After more than two months of war in Ukraine, which has forced millions of refugees and displaced people to flee their homes, a new Rapid Gender Analysis by UN Women and CARE reveals that women and minorities are facing immense hardship when it comes to health, safety, and access to food as a result of the crisis. In Ukraine, women are increasingly becoming heads of households and leaders in their communities as men are conscripted, yet they remain largely excluded from formal decision-making processes related to humanitarian efforts, peace-making, and other areas that directly impact their lives.
The analysis, based on surveys and interviews with people in 19 regions in Ukraine between 2 and 6 April 2022, sheds a spotlight on the gender dynamics of the crisis and recommends actions for governments, the international community, and other actors to implement in their humanitarian response.
“When it comes to humanitarian needs of displaced people, locals, and households, women do most of the work: they drive, provide hospitals and locals with medication and food, they care about their disabled relatives and children,” said a woman who participated in the survey.
The report reveals that the impact of the war is particularly disproportionate for internally displaced people and marginalised groups such as female-headed households, Roma people, LGBTQIA+ people, and people with disabilities. Many respondents from Roma communities gave testimony of severe discrimination, both in their daily struggle and in access to humanitarian aid.
The analysis also reveals that gender roles are changing in Ukraine. While many men have become unemployed and are primarily engaging in the armed forces, women report taking on new roles and multiple jobs to make up for the lost family income. Women are also performing vital roles in the humanitarian response in local communities. However, despite taking on increasing leadership roles in their families and communities, they are largely excluded from formal political and administrative decision-making processes.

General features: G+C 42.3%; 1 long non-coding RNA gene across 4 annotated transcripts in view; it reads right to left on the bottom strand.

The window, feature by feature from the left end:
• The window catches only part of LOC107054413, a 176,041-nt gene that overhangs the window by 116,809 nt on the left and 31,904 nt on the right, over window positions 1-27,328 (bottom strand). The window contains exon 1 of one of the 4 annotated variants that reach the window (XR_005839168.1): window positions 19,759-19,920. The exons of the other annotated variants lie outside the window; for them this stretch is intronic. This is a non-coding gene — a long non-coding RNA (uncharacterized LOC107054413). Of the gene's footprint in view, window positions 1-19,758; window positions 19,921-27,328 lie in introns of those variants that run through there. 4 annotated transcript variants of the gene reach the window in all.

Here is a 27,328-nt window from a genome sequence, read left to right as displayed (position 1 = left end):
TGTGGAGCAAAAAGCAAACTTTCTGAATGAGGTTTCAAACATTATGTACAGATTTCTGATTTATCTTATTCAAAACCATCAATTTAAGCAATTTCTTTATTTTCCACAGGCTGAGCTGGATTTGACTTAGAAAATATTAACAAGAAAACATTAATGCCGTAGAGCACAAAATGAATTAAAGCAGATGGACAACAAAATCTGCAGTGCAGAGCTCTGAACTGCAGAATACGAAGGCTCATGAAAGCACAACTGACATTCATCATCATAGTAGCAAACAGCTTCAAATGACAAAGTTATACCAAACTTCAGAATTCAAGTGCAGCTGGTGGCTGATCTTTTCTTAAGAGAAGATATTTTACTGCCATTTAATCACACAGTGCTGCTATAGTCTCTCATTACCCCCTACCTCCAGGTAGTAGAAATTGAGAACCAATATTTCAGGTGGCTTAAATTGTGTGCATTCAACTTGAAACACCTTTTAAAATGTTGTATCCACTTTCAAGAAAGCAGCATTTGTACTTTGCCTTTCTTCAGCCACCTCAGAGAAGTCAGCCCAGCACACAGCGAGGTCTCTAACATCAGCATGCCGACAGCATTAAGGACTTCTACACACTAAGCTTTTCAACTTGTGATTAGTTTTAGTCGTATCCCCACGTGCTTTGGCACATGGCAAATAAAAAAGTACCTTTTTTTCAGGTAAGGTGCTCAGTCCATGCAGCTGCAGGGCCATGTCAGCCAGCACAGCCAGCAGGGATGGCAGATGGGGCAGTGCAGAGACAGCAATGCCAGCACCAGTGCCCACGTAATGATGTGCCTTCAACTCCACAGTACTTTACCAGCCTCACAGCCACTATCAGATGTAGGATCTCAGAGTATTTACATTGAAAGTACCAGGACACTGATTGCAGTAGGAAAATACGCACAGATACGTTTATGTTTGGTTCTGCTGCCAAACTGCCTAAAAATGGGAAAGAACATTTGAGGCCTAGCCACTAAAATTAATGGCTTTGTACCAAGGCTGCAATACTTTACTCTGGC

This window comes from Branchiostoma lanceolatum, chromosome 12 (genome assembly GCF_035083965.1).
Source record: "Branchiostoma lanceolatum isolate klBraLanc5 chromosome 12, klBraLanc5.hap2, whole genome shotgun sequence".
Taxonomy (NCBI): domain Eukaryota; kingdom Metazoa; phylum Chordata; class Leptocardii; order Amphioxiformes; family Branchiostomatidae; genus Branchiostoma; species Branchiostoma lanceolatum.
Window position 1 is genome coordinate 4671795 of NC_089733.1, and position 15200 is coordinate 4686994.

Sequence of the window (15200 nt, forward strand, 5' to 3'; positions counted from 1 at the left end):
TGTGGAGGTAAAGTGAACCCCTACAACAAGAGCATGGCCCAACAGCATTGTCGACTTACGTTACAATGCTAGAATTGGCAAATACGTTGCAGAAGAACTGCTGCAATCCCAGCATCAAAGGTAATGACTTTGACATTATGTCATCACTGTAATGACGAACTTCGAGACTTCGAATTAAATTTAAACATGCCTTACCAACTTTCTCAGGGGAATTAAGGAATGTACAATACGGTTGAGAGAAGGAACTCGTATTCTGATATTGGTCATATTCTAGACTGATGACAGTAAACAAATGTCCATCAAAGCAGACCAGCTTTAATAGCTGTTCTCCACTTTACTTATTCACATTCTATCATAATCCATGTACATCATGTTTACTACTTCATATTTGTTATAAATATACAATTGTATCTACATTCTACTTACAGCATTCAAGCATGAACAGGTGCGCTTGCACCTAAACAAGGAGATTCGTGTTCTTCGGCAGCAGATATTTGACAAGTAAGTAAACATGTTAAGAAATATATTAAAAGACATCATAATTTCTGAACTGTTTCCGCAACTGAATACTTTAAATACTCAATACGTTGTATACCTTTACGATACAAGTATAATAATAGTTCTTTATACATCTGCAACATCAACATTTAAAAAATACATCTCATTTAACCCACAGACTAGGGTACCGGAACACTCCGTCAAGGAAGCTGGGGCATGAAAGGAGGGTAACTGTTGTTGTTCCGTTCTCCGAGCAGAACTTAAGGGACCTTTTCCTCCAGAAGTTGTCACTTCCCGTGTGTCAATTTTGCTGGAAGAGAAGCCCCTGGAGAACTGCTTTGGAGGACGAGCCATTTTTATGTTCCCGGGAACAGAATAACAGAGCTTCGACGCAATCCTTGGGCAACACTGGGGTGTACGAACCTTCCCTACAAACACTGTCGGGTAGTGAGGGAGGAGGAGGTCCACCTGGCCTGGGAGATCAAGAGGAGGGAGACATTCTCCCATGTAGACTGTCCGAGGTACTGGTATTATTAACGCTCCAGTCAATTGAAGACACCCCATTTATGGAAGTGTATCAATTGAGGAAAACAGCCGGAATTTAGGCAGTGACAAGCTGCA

With schools closed, high demand for volunteer work, and the absence of men, women’s unpaid care burden has increased significantly. Backtracking on gender equality is already evident in the ongoing crisis. The war is increasing unemployment among the entire population and will likely push women into the unprotected informal sectors of the economy and increase poverty.
Women and girls also highlighted poor access to healthcare services, especially for survivors of gender-based violence (GBV) and pregnant, expecting, and new mothers, as well as rising fears of GBV and lack of food, especially for those in heavy conflict areas. Many respondents also spoke of the challenges and barriers they face in accessing humanitarian aid and services, and around 50 per cent of both women and men indicated that mental health was a main area of life impacted by the war.